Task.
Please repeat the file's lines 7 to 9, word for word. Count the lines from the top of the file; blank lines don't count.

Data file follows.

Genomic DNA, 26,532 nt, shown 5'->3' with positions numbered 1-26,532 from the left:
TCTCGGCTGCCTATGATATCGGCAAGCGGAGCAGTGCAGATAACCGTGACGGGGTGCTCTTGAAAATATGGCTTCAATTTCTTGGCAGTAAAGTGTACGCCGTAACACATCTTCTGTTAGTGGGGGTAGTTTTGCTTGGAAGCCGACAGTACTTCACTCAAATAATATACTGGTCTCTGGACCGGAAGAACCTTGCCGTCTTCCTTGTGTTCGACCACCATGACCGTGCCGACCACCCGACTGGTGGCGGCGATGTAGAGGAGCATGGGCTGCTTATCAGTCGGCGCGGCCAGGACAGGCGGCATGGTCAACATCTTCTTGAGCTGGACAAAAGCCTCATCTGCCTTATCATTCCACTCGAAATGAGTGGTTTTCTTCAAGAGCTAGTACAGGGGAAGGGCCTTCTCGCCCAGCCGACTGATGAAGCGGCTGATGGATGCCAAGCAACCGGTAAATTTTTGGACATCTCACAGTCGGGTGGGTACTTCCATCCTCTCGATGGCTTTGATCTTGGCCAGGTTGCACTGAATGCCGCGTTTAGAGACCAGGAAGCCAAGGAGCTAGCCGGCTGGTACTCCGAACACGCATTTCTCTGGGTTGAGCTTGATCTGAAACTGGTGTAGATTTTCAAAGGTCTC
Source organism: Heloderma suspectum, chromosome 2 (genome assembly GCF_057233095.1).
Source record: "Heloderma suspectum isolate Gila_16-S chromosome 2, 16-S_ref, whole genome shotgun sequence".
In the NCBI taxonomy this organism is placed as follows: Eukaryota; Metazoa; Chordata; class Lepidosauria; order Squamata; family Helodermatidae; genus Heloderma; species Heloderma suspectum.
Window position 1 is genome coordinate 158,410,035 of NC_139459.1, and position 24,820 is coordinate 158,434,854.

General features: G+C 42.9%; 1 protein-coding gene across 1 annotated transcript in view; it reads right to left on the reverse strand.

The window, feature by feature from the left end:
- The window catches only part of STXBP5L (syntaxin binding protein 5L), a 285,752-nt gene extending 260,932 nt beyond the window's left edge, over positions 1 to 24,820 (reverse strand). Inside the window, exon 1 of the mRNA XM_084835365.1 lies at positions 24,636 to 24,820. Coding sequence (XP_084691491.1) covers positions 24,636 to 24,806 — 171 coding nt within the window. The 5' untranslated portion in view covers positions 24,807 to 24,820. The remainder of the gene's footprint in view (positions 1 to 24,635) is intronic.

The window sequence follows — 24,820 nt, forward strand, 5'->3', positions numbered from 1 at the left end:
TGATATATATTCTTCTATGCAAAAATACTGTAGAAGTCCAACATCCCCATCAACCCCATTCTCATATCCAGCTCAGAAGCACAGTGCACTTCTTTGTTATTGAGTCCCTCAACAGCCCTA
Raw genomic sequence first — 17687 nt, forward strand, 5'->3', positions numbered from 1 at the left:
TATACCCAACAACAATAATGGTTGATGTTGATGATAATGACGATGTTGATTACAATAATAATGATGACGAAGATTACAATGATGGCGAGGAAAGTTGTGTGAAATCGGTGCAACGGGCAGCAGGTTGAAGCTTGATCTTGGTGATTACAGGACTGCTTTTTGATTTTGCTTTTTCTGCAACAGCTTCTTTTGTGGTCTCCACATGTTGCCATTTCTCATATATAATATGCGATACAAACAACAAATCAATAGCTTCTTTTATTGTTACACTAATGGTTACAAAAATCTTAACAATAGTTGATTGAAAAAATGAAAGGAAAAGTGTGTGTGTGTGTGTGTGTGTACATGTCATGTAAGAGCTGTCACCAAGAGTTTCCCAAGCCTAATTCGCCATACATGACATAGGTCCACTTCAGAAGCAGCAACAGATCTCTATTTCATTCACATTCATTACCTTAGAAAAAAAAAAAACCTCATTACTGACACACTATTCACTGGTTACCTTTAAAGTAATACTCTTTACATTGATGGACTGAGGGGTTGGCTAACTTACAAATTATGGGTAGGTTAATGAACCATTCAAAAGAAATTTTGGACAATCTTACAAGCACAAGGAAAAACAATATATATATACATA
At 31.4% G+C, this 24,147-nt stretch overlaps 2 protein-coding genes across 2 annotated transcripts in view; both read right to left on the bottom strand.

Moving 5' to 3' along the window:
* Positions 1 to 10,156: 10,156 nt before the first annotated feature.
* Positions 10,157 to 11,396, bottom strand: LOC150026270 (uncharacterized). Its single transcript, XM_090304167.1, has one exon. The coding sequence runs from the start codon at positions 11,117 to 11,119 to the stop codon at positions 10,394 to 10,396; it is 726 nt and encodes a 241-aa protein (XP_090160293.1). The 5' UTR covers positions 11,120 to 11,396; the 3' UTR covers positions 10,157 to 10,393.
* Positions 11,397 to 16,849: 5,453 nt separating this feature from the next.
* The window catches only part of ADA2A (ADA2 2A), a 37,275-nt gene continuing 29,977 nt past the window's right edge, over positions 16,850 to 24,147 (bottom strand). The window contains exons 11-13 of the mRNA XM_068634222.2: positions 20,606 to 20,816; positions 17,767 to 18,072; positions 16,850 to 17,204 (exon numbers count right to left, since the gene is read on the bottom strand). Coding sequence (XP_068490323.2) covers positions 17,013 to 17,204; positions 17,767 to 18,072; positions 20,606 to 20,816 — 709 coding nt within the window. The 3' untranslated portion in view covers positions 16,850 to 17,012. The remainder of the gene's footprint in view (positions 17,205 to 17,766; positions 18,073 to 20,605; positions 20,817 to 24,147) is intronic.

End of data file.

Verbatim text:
General features: G+C 42.9%; 1 protein-coding gene across 1 annotated transcript in view; it reads right to left on the reverse strand.

The window, feature by feature from the left end:
- The window catches only part of STXBP5L (syntaxin binding protein 5L), a 285,752-nt gene extending 260,932 nt beyond the window's left edge, over positions 1 to 24,820 (reverse strand). Inside the window, exon 1 of the mRNA XM_084835365.1 lies at positions 24,636 to 24,820. Coding sequence (XP_084691491.1) covers positions 24,636 to 24,806 — 171 coding nt within the window. The 5' untranslated portion in view covers positions 24,807 to 24,820. The remainder of the gene's footprint in view (positions 1 to 24,635) is intronic.